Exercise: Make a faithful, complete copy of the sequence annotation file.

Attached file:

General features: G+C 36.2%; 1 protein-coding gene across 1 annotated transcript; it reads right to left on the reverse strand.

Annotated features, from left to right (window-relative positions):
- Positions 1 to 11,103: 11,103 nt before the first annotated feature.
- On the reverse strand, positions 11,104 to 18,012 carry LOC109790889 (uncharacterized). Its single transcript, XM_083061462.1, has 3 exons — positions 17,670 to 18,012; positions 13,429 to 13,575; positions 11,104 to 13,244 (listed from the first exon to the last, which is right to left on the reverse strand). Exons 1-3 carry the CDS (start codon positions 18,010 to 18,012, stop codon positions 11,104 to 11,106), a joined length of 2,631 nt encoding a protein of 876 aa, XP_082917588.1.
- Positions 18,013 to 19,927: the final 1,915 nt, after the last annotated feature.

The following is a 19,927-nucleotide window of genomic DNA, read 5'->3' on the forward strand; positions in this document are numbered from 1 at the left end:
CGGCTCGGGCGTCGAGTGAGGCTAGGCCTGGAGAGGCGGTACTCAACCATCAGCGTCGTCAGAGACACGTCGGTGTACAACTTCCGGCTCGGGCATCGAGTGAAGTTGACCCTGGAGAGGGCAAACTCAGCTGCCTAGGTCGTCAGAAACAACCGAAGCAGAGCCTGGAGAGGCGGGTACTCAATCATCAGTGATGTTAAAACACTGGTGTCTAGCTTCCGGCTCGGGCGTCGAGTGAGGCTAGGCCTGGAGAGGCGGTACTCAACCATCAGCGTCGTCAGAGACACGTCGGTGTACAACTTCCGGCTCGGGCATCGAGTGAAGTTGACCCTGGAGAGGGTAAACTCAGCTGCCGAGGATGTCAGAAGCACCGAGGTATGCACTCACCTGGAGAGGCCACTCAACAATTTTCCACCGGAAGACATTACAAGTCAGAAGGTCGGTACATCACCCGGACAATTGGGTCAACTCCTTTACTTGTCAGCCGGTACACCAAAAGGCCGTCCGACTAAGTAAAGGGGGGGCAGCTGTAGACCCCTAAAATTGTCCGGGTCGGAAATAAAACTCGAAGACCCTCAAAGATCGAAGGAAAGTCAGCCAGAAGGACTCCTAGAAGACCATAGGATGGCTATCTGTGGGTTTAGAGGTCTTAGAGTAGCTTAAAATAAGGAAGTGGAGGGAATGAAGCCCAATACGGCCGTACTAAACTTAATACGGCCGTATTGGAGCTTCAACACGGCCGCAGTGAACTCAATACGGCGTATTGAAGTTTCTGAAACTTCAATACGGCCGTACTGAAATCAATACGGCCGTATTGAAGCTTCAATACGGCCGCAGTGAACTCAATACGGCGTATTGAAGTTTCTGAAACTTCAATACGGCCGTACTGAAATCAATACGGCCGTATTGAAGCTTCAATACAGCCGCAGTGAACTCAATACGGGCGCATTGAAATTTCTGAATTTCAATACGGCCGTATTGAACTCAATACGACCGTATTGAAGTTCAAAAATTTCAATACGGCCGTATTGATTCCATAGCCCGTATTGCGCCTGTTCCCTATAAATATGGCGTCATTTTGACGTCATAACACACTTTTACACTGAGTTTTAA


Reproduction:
General features: G+C 36.2%; 1 protein-coding gene across 1 annotated transcript; it reads right to left on the reverse strand.

Annotated features, from left to right (window-relative positions):
- Positions 1 to 11,103: 11,103 nt before the first annotated feature.
- On the reverse strand, positions 11,104 to 18,012 carry LOC109790889 (uncharacterized). Its single transcript, XM_083061462.1, has 3 exons — positions 17,670 to 18,012; positions 13,429 to 13,575; positions 11,104 to 13,244 (listed from the first exon to the last, which is right to left on the reverse strand). Exons 1-3 carry the CDS (start codon positions 18,010 to 18,012, stop codon positions 11,104 to 11,106), a joined length of 2,631 nt encoding a protein of 876 aa, XP_082917588.1.
- Positions 18,013 to 19,927: the final 1,915 nt, after the last annotated feature.

The following is a 19,927-nucleotide window of genomic DNA, read 5'->3' on the forward strand; positions in this document are numbered from 1 at the left end:
CGGCTCGGGCGTCGAGTGAGGCTAGGCCTGGAGAGGCGGTACTCAACCATCAGCGTCGTCAGAGACACGTCGGTGTACAACTTCCGGCTCGGGCATCGAGTGAAGTTGACCCTGGAGAGGGCAAACTCAGCTGCCTAGGTCGTCAGAAACAACCGAAGCAGAGCCTGGAGAGGCGGGTACTCAATCATCAGTGATGTTAAAACACTGGTGTCTAGCTTCCGGCTCGGGCGTCGAGTGAGGCTAGGCCTGGAGAGGCGGTACTCAACCATCAGCGTCGTCAGAGACACGTCGGTGTACAACTTCCGGCTCGGGCATCGAGTGAAGTTGACCCTGGAGAGGGTAAACTCAGCTGCCGAGGATGTCAGAAGCACCGAGGTATGCACTCACCTGGAGAGGCCACTCAACAATTTTCCACCGGAAGACATTACAAGTCAGAAGGTCGGTACATCACCCGGACAATTGGGTCAACTCCTTTACTTGTCAGCCGGTACACCAAAAGGCCGTCCGACTAAGTAAAGGGGGGGCAGCTGTAGACCCCTAAAATTGTCCGGGTCGGAAATAAAACTCGAAGACCCTCAAAGATCGAAGGAAAGTCAGCCAGAAGGACTCCTAGAAGACCATAGGATGGCTATCTGTGGGTTTAGAGGTCTTAGAGTAGCTTAAAATAAGGAAGTGGAGGGAATGAAGCCCAATACGGCCGTACTAAACTTAATACGGCCGTATTGGAGCTTCAACACGGCCGCAGTGAACTCAATACGGCGTATTGAAGTTTCTGAAACTTCAATACGGCCGTACTGAAATCAATACGGCCGTATTGAAGCTTCAATACGGCCGCAGTGAACTCAATACGGCGTATTGAAGTTTCTGAAACTTCAATACGGCCGTACTGAAATCAATACGGCCGTATTGAAGCTTCAATACAGCCGCAGTGAACTCAATACGGGCGCATTGAAATTTCTGAATTTCAATACGGCCGTATTGAACTCAATACGACCGTATTGAAGTTCAAAAATTTCAATACGGCCGTATTGATTCCATAGCCCGTATTGCGCCTGTTCCCTATAAATATGGCGTCATTTTGACGTCATAACACACTTTTACACTGAGTTTTAA